The pond reflected the beautiful sky:

Brian and Sharon’s home:


We walked down to the winery, where Brian was busy working.


The winery has wonderful architectural details (in addition to producing exceptional products):


Brian gave us a tour, explaining in detail how the grapes are harvested, crushed, and then transformed into wine.

We learned that white grapes are harvested in September, and red grapes are harvested in October. After the seeds and stems are removed, the grapes are placed in the hopper and then the juicer. The juice is then placed in stainless steel tanks, and yeast is added for the fermenting process to make the wine.

Here are Ben’s mom (JoAnn) and her husband (David) with a few of the stainless tanks.

The tanks are imported from South Africa and hold 500 gallons of wine. The winery is continuing to expand; three new tanks will be installed soon, the largest holding 3400 gallons.

The barrel room.


The winery offers membership opportunities in various “clubs”, including the sponsorship of wine barrels. A member’s label on one of the barrels had the following quote by Aristophanes: “Quickly, bring me a beaker of wine, so that I may wet my mind and say something clever.” (Some human conditions remain constant throughout time!)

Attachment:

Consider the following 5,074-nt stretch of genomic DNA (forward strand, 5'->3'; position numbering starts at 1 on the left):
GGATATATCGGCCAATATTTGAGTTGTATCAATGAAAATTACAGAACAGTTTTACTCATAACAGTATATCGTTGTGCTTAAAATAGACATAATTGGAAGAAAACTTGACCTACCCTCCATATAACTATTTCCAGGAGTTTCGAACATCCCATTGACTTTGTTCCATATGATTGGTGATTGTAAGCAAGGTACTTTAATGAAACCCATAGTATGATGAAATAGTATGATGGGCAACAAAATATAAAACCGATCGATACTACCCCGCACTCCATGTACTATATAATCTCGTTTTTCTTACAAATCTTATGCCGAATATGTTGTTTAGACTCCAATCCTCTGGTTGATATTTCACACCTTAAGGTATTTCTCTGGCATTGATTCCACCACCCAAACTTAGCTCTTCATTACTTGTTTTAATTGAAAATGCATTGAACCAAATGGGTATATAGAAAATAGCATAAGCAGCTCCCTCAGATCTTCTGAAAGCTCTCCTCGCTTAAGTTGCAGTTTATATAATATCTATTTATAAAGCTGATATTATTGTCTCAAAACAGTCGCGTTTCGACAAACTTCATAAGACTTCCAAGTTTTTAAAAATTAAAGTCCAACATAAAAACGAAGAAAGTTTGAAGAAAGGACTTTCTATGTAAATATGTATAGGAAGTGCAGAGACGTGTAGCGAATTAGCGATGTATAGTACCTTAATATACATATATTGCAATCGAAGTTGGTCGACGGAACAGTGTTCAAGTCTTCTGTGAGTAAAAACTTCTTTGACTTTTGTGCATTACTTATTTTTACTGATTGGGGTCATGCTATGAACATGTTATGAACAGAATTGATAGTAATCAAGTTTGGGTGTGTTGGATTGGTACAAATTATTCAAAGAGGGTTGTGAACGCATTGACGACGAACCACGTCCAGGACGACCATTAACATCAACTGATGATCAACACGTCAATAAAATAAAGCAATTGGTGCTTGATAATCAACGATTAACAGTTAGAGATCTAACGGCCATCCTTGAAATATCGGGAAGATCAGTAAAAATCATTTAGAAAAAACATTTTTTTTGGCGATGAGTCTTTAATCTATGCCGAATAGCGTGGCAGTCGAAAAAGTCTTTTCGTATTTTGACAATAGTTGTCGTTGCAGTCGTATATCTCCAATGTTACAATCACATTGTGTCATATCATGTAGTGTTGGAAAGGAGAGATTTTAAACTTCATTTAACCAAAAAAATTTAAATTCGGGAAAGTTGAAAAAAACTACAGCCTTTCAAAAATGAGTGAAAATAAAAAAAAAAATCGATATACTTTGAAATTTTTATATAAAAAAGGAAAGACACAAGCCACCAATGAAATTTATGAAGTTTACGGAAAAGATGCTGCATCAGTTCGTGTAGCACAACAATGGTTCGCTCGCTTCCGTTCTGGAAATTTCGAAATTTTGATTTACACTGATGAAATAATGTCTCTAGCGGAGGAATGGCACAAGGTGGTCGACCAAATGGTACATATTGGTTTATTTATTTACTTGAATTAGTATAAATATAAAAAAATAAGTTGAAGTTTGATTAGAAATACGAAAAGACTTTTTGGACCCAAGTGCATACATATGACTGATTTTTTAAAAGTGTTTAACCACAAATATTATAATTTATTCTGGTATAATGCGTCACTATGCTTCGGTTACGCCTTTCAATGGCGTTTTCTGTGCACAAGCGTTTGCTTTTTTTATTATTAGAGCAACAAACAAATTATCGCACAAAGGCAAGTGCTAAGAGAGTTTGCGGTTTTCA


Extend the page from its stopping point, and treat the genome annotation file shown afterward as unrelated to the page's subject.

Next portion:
Ben took the kids up and down on the wine barrel lift—woo hoo!

The doors to the downstairs wine-making room are humongous!

We sat outside in the beautiful sunshine and shared some wine together.

Ben, Sharon and JoAnn:

The kids played paddle ball on the lawn.

On weekends, the grounds here are quite lively, teeming with happy customers who bring their children and dogs to enjoy the spirit of hospitality and camaraderie that flourishes here.

Sharon generously offered to show us the vineyards. We all climbed aboard the “mule.” Genevieve and Sebastian called “dibs” on the open back.

A view across the vineyard, with the winery in the distance:

The vines were covered in fruit:



Genevieve and Sebastian asked if they could sample some of the grapes. Sharon laughed and warned that the fruit was not yet ripe—the harvest was still two months away.

Well, Sebastian . . . how was it?

As we headed back to the winery, we passed a batch of newly planted vines, lined up in neat rows beside their older siblings.